The Compadre of Telecommuting, with Jack Nilles

Telecommuting Jack NillesIn the fourth installment of Workplace Geeks, Chris and Ian cross seven time zones to learn from father of teleworker and environmental activist Jack Nilles about the multidisciplinary research project that led to his 1976 book, The Telecommunications-Transportation Trade-off: Options for tomorrow”. Teleworking has proven to be an effective and valued part of hybrid work solutions since the 1970s. The obstacles to implementation are rarely, if ever, of a technological or economic nature: they are cultural, often specifically business, and always have been. Nevertheless, proven change methodologies can master these challenges. Now more than ever, we must embrace the many benefits of remote working, not only for organizational and personal benefit, but also as part of our strategies to address the climate crisis.

Chris and Ian’s conversation with 89-year-old Jack examines the motivations behind this landmark study, its foresight, legacy and ongoing relevance. It also celebrates the tenacity, wisdom and vitality of a living legend. I hope you enjoy listening to this for yourself – let us know.

About Jack Niles

Born and raised in Evanston, Illinois, Jack Nilles attended Haven School and Evanston Township High School. Trained as a physicist and engineer at Lawrence University, Ohio State University and UCLA, he began his career as a US Air Force officer in the Aerial Reconnaissance Laboratory at the Wright Air Development Center in Ohio. After retiring from active duty, he continued his “rocket scientist” activities, directing the preliminary design of several remote sensing spacecraft and communications systems for the US Air Force and NASA.

He has served as an advisor to the Science Advisory Boards of Presidents Kennedy and Johnson, the National Science Foundation, and other federal agencies. He also led the preliminary design project for the EROS data center, which will make remote sensing results available to the general public.

In 1972 he joined the University of Southern California as Director of Interdisciplinary Research and began his formal research on telework and telecommuting, terms he coined in 1973. With USC’s Center for Futures Research, he led a series of studies into the current and future impact of information technology and created the standards by which large-scale telecommuting projects are judged. Known internationally today as the “Father of Telecommuting/Telecommuting,” he founded the business consulting firm JALA International, Inc. in 1980. He retired from USC in 1989 to pursue JALA full-time.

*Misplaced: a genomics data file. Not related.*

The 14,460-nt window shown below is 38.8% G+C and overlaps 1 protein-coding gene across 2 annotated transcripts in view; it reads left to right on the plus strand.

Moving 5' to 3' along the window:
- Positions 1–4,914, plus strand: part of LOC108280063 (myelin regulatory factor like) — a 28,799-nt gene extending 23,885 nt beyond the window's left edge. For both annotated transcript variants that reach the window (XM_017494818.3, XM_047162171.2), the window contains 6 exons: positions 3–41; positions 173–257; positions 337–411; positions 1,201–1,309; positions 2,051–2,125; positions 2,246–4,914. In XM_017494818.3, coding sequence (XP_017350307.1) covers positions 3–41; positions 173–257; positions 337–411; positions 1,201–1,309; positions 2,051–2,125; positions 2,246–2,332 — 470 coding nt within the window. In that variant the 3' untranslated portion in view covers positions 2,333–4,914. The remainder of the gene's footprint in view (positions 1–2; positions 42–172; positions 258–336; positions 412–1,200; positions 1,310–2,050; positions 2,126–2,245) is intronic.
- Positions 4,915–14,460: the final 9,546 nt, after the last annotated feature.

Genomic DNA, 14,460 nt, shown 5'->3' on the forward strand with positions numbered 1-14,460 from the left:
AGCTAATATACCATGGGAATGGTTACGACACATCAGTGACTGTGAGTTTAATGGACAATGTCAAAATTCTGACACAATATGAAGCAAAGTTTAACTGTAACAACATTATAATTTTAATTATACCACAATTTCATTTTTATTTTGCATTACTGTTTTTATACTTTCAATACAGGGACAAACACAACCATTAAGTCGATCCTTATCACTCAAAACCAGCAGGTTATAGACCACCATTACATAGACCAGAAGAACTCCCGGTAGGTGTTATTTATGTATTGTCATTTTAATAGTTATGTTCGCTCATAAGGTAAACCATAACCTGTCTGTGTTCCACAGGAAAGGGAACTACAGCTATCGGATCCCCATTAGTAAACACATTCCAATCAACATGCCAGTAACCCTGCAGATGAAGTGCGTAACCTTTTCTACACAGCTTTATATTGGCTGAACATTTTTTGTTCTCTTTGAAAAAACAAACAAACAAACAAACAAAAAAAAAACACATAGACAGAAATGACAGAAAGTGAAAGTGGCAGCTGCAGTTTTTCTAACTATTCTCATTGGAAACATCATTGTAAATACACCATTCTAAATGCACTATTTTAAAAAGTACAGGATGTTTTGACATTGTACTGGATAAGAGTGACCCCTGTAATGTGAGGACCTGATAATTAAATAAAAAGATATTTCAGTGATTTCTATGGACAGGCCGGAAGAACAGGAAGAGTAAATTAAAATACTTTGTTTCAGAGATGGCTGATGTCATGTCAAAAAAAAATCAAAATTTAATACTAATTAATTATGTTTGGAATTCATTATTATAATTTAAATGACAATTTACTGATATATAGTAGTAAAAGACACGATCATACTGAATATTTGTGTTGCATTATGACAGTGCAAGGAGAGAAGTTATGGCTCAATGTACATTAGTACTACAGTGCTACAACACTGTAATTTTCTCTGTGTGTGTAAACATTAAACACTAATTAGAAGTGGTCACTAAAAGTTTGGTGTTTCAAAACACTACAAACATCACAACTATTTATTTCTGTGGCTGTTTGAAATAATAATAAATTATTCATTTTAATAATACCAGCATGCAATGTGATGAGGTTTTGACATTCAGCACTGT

He has developed and/or evaluated remote work projects for a variety of Fortune 100 companies, the state governments of California, Arizona and Washington, the City of Los Angeles and other companies and organizations in the United States, Europe and South America. He is past President of the International Telework Association & Council (ITAC) and was a member of the Management Group of the European Community Telework/Telematics Forum.

In 1993 he received the Environmental Pride Award for his contributions to improving air quality in Los Angeles and in 1994 an award for his work in environmental sustainability from Renew America. In 1997, the Los Angeles County Board of Trustees presented him with an award for his work in reducing traffic and improving the area’s environment.

He is the author of five books, including The Telecommunications-Transportation Tradeoff, the original book on telecommuting, and dozens of book chapters, journal articles, and articles. His 1994 book, Making Telecommuting Happen, is a complete guide to developing and managing telecommuting programs. Its sequel, Managing Telework: Strategies for Managing the Virtual Workforce, was published in the United States and Canada in 1998.

His books have been translated into Japanese, French and Portuguese. The Polish edition of Managing Telework was published in 2003. The Telecommunications-Transportation Tradeoff has been reprinted and is available from online retailers. More information about his publications can be found here.

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